GROUPS REPRESENTING DOMESTIC WORKERS AND ARTISANS RELEASE RECOMMENDATIONS FOR FULL IMPLEMENTATION OF CSME FREE MOVEMENT REGIME

Support Services Organisations representing domestic workers and artisans in five countries released their recommendations for the full implementation of the CARICOM Single Market and Economy (CSME) Free Movement of Skilled Workers Regime for artisans and domestics at a news conference this morning.

The recommendations, to be delivered to Caribbean Heads of Government, the CARICOM Secretariat, national governments, and business and society leaders in CARICOM member states were announced following a four-day meeting of groups participating in the Caribbean Policy Development Centre’s project “CSME Works for Domestics and Artisans” funded by the Caribbean Aid for Regional Integration and Trade Fund (CARTFund) of the Department for International Development (DFID) and administrated by the Caribbean Development Bank (CDB).

"Domestic workers and artisans have been granted the right to move and work without a work permit for at least six years, and provisions are still not in place to make that possible in every country", said CPDC Executive Director Shantal Munro-Knight.  "These agencies on the ground have worked with a steering committee to formulate this Civil Society Response addressing issues with the Regime that we are releasing this morning."

Domestic workers and artisans have been granted the right to move and work without a work permit for at least six years, and provisions are still not in place to make that possible in every country“, said CPDC Executive Director Shantal Munro-Knight. “These agencies on the ground have worked with a steering committee to formulate this Civil Society Response addressing issues with the Regime that we are releasing this morning.”

The agencies that have participated in the CPDC project represent domestic workers in Guyana, Jamaica, St. Kitts and Nevis, and Trinidad and Tobago, and Barbados. Among the recommendations released this morning are the implementation of a clear definition for domestic workers based on the International Labour Organisation Convention 189; ensuring the complaints mechanism is simple and transparent taking into consideration the limitations of domestic workers and artisans, and facilitating the establishment of industry associations for artisans in Member State.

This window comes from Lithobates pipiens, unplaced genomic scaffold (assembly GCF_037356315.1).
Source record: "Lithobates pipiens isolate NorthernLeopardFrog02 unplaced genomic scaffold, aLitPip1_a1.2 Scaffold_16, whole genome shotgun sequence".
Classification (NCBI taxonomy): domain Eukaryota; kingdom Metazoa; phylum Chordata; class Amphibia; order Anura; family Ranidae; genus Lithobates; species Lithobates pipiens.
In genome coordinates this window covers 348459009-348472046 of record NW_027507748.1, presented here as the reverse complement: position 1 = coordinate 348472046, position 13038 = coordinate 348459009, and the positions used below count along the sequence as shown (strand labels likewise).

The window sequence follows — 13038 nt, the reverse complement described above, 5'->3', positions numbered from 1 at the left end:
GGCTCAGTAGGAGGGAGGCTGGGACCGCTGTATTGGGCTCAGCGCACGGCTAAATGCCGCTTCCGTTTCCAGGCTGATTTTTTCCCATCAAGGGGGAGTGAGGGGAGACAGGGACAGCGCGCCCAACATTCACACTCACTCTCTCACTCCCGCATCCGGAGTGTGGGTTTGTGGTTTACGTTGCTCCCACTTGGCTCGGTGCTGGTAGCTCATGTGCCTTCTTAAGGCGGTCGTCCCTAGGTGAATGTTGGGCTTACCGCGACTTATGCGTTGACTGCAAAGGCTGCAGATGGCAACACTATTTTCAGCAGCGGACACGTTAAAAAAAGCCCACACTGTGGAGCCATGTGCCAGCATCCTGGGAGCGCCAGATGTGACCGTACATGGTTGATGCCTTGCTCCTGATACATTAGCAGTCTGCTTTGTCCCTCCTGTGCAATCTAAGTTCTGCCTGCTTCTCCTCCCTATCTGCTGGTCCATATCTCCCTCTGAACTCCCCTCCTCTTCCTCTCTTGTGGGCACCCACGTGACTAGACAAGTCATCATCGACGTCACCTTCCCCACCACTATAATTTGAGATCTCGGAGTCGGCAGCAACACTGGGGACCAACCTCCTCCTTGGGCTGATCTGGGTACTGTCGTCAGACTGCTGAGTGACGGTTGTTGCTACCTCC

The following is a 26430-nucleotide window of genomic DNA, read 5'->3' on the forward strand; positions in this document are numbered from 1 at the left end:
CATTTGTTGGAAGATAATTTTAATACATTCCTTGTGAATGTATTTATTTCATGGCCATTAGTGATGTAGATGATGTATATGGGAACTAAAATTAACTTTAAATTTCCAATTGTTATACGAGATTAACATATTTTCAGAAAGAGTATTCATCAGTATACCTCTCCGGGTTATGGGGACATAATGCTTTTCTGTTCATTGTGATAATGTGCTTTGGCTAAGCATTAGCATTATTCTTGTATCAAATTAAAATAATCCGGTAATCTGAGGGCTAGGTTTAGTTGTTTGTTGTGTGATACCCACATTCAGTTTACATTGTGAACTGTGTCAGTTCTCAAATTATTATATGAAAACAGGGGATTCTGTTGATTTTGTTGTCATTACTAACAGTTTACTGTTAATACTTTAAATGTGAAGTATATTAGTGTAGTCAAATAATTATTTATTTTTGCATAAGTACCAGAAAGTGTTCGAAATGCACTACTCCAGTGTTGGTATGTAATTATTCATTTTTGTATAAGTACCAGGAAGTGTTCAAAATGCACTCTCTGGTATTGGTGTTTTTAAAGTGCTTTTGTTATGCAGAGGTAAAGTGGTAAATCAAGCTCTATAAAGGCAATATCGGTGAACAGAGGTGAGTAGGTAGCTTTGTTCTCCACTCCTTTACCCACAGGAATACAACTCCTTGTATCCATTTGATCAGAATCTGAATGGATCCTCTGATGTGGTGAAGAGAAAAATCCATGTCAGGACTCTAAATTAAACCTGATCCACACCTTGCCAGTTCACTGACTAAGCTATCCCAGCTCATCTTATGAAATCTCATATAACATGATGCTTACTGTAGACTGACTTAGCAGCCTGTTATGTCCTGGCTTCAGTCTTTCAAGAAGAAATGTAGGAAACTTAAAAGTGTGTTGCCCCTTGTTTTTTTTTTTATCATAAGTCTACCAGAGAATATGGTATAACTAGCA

During the course of the Making CSME Work for Domestics and Artisans project, the support services agencies and the CPDC have developed awareness materials on the Free Movement Regime for domestic workers and artisans. The agencies have provided a physical location in each of their countries for the two target groups to gain knowledge about the Regime.

During the course of the Making CSME Work for Domestics and Artisans project, the support services agencies and the CPDC have developed awareness materials on the Free Movement Regime for domestic workers and artisans. The agencies have provided a physical location in each of their countries for the two target groups to gain knowledge about the Regime.

The organisations working with the Making CSME Works for Domestics and Artisans project are committed to working with our constituents to make sure that they are able to fully access the Free Movement Regime”, said Elaine Duncan, a member of the executive committee of the Jamaica Household Workers Union. “The time has come for member states to recognise the work of both artisans and domestic workers as contributing in a significant way to the economies of our countries.”

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